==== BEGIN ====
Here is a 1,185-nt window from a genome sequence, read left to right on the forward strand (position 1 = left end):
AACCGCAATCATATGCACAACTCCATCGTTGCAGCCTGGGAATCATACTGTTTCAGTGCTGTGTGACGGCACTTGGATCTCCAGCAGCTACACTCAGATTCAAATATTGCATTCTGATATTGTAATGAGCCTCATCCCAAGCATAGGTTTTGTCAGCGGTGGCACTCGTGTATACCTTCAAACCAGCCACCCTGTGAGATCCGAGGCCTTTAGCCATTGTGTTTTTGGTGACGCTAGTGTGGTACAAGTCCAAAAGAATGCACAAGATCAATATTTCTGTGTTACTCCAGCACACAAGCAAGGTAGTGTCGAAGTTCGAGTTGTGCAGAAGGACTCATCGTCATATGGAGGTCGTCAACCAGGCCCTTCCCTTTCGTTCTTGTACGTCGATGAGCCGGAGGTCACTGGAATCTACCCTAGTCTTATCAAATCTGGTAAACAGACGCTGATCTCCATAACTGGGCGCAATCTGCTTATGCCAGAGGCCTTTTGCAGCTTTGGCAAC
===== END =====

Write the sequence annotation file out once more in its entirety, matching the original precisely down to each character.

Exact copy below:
Here is a 1,185-nt window from a genome sequence, read left to right on the forward strand (position 1 = left end):
AACCGCAATCATATGCACAACTCCATCGTTGCAGCCTGGGAATCATACTGTTTCAGTGCTGTGTGACGGCACTTGGATCTCCAGCAGCTACACTCAGATTCAAATATTGCATTCTGATATTGTAATGAGCCTCATCCCAAGCATAGGTTTTGTCAGCGGTGGCACTCGTGTATACCTTCAAACCAGCCACCCTGTGAGATCCGAGGCCTTTAGCCATTGTGTTTTTGGTGACGCTAGTGTGGTACAAGTCCAAAAGAATGCACAAGATCAATATTTCTGTGTTACTCCAGCACACAAGCAAGGTAGTGTCGAAGTTCGAGTTGTGCAGAAGGACTCATCGTCATATGGAGGTCGTCAACCAGGCCCTTCCCTTTCGTTCTTGTACGTCGATGAGCCGGAGGTCACTGGAATCTACCCTAGTCTTATCAAATCTGGTAAACAGACGCTGATCTCCATAACTGGGCGCAATCTGCTTATGCCAGAGGCCTTTTGCAGCTTTGGCAAC